From Scott:

In my previous post, I discussed the inclusion of unnecessary clutter in your novels and how this can be detrimental to the quality of your work. If you put emphasis on something in a particular scene, it’s generally a good idea to make sure that object is important to the plot. Failure to do so can disappoint and frustrate your readers.

This week, I’ll take a look at a few examples of how this works, both properly and improperly. Showing this in action will help me demonstrate how important this facet of your writing can be.

I’d like to start with a movie that most of us have seen: The Bourne Identity. I have to confess that I haven’t read the book, but I found the entire series of movies to be riveting. However, despite all of its strengths, the director included a couple of examples of extraneous clutter that leads movie viewers (or book readers) astray.

When Jason Bourne and Marie leave the apartment in Paris, there is a body on the street (the man who jumped from Jason’s window). They skirt the area around the body and walk away. However, as they leave, the camera zooms in on one of the people crowded around the body. He gives the pair a suspicious look as they hurry off. This is the movie equivalent of an author placing extra emphasis on a certain point. As I was watching the movie, I expected this man to notify police about the suspicious couple. But the man is never heard from again.

The same happens when Jason and Marie unexpectedly exit a taxi a couple of blocks shy of their destination. Jason hands the driver a wad of cash, and the driver protests, saying it’s too much. As Jason and Marie run off, a police officer comes over to speak to the taxi driver about parking where he did. Again, I expected this to lead to another chase scene, but nothing further happened.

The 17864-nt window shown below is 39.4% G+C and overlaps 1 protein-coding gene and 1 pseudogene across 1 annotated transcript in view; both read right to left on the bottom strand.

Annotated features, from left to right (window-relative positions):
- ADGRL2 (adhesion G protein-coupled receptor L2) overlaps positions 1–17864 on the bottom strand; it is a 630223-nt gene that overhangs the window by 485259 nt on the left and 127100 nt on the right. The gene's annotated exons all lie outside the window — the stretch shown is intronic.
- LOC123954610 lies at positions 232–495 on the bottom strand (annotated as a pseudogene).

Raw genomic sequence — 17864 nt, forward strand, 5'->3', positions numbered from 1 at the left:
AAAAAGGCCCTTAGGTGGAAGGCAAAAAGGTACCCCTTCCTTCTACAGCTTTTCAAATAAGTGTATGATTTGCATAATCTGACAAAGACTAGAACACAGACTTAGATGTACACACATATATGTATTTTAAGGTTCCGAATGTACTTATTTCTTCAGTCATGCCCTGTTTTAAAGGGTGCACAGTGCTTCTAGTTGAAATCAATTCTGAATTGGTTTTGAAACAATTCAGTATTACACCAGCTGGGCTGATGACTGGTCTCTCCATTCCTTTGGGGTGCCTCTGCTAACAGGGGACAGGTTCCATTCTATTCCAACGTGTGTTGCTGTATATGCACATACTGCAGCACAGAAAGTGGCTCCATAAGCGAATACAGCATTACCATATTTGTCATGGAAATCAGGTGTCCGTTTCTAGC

You can see how this is bad for your novel. By inserting the emphasis on these two instances, you have built the expectation that something will come of it. Readers will try to guess what is coming next, so they will anticipate a major event coming from what you have shown them. When you fail to deliver, it will reflect negatively on your work.

Now, I would like to show some examples of how this looks when the extraneous information turns out to be important. Sometimes, it leads to an immediate change, as those two scenes in the Jason Bourne movie should have. In some other cases, it turns into a bit of foreshadowing. Be warned, there are spoilers in the following paragraphs. If you haven’t read these novels, but plan to, please keep this in mind.

In his Star Trek: Destiny series, David Mack sets up a situation where several members of Starfleet are scattered across time and space. One group ends up thousands of years in the past, deep in another quadrant of the galaxy. With no way to return, it would seem natural that Mack would simply leave the characters out of the rest of the story, or have them die in their vain efforts to return. Instead, he kept returning to their struggles to survive in a harsh environment. At the time, I kept thinking that if he continued to follow this group, something significant had better come of it. And it did, in a major way. Those stranded officers, along with some alien companions, formed a race that came to be known as the Federation’s greatest enemy: The Borg.

For a second, and much simpler, example, I’d like to refer back to my first novel The Killing Frost. Early in the book, the main character (Arano Lakeland) is attacked by a swarm of stinging insects. Another character later explains to him that many insects will inject their targets with a hormone that other insects can follow, which is why the swarm followed Arano and continued to attack. Had I never returned to the topic, this bit of information would have been wasted space. However, later in the book, a race of bipedal aliens with features akin to insects is able to track Arano and his friends over a long distance–all because one of those aliens stung one of Arano’s friends before the chase began, and they simply followed the scent of the hormone.

I hope this will help to demonstrate what I tried to explain last time. I’m not trying to say every last tidbit in your novels should be a crucial part of the plot. Just be careful not to overemphasize that which is not overly important, and you’ll minimize the risk of disappointing your readers.

–Scott